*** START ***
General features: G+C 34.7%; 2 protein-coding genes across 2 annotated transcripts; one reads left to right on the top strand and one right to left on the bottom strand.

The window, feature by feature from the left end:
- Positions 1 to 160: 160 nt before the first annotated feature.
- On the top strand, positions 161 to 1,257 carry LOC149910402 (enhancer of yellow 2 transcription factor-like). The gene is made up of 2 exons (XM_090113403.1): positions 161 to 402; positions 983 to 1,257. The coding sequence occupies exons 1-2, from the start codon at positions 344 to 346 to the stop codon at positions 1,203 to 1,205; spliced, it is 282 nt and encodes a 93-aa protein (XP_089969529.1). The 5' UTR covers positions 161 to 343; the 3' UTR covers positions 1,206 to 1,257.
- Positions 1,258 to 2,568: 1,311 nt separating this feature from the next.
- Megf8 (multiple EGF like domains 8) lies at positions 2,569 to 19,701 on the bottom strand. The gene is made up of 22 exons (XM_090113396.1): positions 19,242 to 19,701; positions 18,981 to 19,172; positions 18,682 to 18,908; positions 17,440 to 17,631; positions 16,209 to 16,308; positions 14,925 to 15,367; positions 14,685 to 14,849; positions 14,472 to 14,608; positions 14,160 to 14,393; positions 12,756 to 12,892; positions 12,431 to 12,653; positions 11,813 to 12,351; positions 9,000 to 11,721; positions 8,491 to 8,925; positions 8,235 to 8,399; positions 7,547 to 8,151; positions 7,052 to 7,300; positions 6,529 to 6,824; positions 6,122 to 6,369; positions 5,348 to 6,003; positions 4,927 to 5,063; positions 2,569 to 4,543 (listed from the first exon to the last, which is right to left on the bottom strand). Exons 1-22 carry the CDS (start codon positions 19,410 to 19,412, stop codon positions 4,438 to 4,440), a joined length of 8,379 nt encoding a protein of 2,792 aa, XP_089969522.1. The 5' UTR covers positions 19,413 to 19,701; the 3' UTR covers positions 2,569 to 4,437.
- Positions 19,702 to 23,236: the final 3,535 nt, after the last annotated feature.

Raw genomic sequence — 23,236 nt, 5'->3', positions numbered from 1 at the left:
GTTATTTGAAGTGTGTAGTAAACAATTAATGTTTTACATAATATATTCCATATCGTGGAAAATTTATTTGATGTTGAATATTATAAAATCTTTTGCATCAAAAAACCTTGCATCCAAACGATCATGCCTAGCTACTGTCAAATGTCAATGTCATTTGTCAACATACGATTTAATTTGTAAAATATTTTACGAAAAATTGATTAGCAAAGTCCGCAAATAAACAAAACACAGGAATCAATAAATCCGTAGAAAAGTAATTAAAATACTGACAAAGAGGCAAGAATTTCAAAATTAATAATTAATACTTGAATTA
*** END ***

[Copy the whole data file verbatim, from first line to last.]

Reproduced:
General features: G+C 34.7%; 2 protein-coding genes across 2 annotated transcripts; one reads left to right on the top strand and one right to left on the bottom strand.

The window, feature by feature from the left end:
- Positions 1 to 160: 160 nt before the first annotated feature.
- On the top strand, positions 161 to 1,257 carry LOC149910402 (enhancer of yellow 2 transcription factor-like). The gene is made up of 2 exons (XM_090113403.1): positions 161 to 402; positions 983 to 1,257. The coding sequence occupies exons 1-2, from the start codon at positions 344 to 346 to the stop codon at positions 1,203 to 1,205; spliced, it is 282 nt and encodes a 93-aa protein (XP_089969529.1). The 5' UTR covers positions 161 to 343; the 3' UTR covers positions 1,206 to 1,257.
- Positions 1,258 to 2,568: 1,311 nt separating this feature from the next.
- Megf8 (multiple EGF like domains 8) lies at positions 2,569 to 19,701 on the bottom strand. The gene is made up of 22 exons (XM_090113396.1): positions 19,242 to 19,701; positions 18,981 to 19,172; positions 18,682 to 18,908; positions 17,440 to 17,631; positions 16,209 to 16,308; positions 14,925 to 15,367; positions 14,685 to 14,849; positions 14,472 to 14,608; positions 14,160 to 14,393; positions 12,756 to 12,892; positions 12,431 to 12,653; positions 11,813 to 12,351; positions 9,000 to 11,721; positions 8,491 to 8,925; positions 8,235 to 8,399; positions 7,547 to 8,151; positions 7,052 to 7,300; positions 6,529 to 6,824; positions 6,122 to 6,369; positions 5,348 to 6,003; positions 4,927 to 5,063; positions 2,569 to 4,543 (listed from the first exon to the last, which is right to left on the bottom strand). Exons 1-22 carry the CDS (start codon positions 19,410 to 19,412, stop codon positions 4,438 to 4,440), a joined length of 8,379 nt encoding a protein of 2,792 aa, XP_089969522.1. The 5' UTR covers positions 19,413 to 19,701; the 3' UTR covers positions 2,569 to 4,437.
- Positions 19,702 to 23,236: the final 3,535 nt, after the last annotated feature.

Raw genomic sequence — 23,236 nt, 5'->3', positions numbered from 1 at the left:
GTTATTTGAAGTGTGTAGTAAACAATTAATGTTTTACATAATATATTCCATATCGTGGAAAATTTATTTGATGTTGAATATTATAAAATCTTTTGCATCAAAAAACCTTGCATCCAAACGATCATGCCTAGCTACTGTCAAATGTCAATGTCATTTGTCAACATACGATTTAATTTGTAAAATATTTTACGAAAAATTGATTAGCAAAGTCCGCAAATAAACAAAACACAGGAATCAATAAATCCGTAGAAAAGTAATTAAAATACTGACAAAGAGGCAAGAATTTCAAAATTAATAATTAATACTTGAATTA